The baseline (wet) and monitor (fluid substituted) properties were used to model expected seismic reservoir response before and during CO2 injection. The baseline model consists of clean wet sands. The monitor models consist of a 2D wedge model of CO2 with constant saturation and a model with constant plume thickness and decreasing CO2 saturation where the fluid has either a uniform or a patchy mixture. The models predict a Class 4 amplitude versus offset (AVO) response where the intercept amplitude increases up to 25% when CO2 is present. The plume may be difficult to detect when it is thin (<10 m), has low CO2 saturation, or has a patchy fluid mixture.

CSEM Feasibility

The CSEM workflow’s input data are interpreted 3D seismic horizons and well logs extending from shallow through the Broom Creek Formation to the base of the Deadwood Formation. A 1D anisotropic model was built based on algorithms for cumulative total electrical conductance and total cumulative resistance. The integration of surface and borehole data is an essential requirement derived from 3D CSEM modeling. The data integration is achieved by measuring between surface-to-borehole and calibrating the information with conventional logs and considering resistivity anisotropy. Borehole logs are taken as ground truth as they are on a reservoir scale and their limitations are well understood. A fluid substitution (using Archie’s equation) was carried out by replacing the brine with CO2. This 1D anisotropic model is used to build the 3D model considered in this workflow.

3D modeling is the core of the feasibility analysis; one transmitter and eight receivers along three-receiver lines were used to build various 3D models for the 3D feasibility study. The receivers are at the injection well and represent the most distant receivers from a transmitter location (north location from the receivers) and serve as a reference. The horizontal electric field response (Ex and Ey) and the vertical magnetic field as it changes with time (dBz/dt) were modeled.

The 3D model was benchmarked against the 1D solutions for the same anisotropic model to understand EM field behavior regarding numerical noise and the noise caused by the modeling grid’s approximation errors. These models are also used to estimate the optimum parameter range. This verification process allows separation of numerical accuracy limits, modeling artifacts, and anomalies caused by the model’s features (e.g., very strong resistivity contrasts). The benchmark models covering most of the field scenarios are based on petrophysical analysis. Then the equipment/sensor choice is added to minimize the 3D modeling effort. The result is a set of models including the expected anomaly within the measurable time window.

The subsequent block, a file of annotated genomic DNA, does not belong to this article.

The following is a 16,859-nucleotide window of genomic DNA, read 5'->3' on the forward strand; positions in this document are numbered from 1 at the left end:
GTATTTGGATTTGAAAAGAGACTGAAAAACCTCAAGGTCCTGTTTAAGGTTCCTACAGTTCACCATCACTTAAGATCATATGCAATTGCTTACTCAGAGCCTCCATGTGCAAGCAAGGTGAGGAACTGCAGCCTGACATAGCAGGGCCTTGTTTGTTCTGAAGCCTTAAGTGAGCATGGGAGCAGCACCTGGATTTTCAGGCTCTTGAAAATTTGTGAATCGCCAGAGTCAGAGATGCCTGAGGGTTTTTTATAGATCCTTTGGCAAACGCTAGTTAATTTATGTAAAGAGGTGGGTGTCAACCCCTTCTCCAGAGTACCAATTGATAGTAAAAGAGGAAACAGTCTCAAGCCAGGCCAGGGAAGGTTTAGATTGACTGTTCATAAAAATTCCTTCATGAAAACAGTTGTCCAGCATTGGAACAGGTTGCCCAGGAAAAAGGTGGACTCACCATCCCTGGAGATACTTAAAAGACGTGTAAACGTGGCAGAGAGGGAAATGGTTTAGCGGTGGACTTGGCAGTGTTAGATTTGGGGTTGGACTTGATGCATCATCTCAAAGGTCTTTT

First, 21 months of CO2 injection in the Broom Creek Formation is simulated using a 60% average fluid saturation and an injection radius of 500 m. The simulation results demonstrated that 15–18 months of injection produced a sufficiently strong anomaly. Next, an injection radius of 150 m was used, and the required receiver spacing was estimated. the 3D modeling results for the Broom Creek Formation for Ex, Ey, and dBz/dt showed that the CO2 anomaly can be reconstructed up to 300-m receiver spacing.


An analysis of rock physics crossplots and diagnostic models suggests that the baseline seismic data may be sensitive to changes in lithology and porosity of the Broom Creek Formation and that these changes may be detectable by prestack seismic inversion. AVO seismic modeling of the clean Broom Creek Formation sand indicates Class 4 AVO anomalies where the amplitude of the seismic intercept increases by 25% for the monitor survey when the reservoir is saturated with a mixture of 79% CO2 and 21% brine. 2D seismic modeling also suggests that when the plume is thin (<10 m) or has low CO2 saturation, it will be difficult to detect. It will also be more difficult to detect when the fluid mixture is patchy. The results above show that a rock physics feasibility analysis contributes important details to reservoir characterization and monitoring of CO2 sequestration in the Broom Creek Formation. Seismic modeling suggests that CO2 saturation changes will be visible in the middle Broom Creek Formation sand.

The feasibility study results demonstrate that the CSEM method can monitor injected CO2 in the study area; based on the noise analysis, changes in the resistivity data due to CO2 injection can be resolved. It is feasible to use CSEM to image CO2 injection in the Broom Creek Formation. The optimum receiver spacing for the CSEM data acquisition is 200 to 300 m. The CSEM survey should be repeated after 18 months to monitor the reservoir fluid changes from CO2 injection.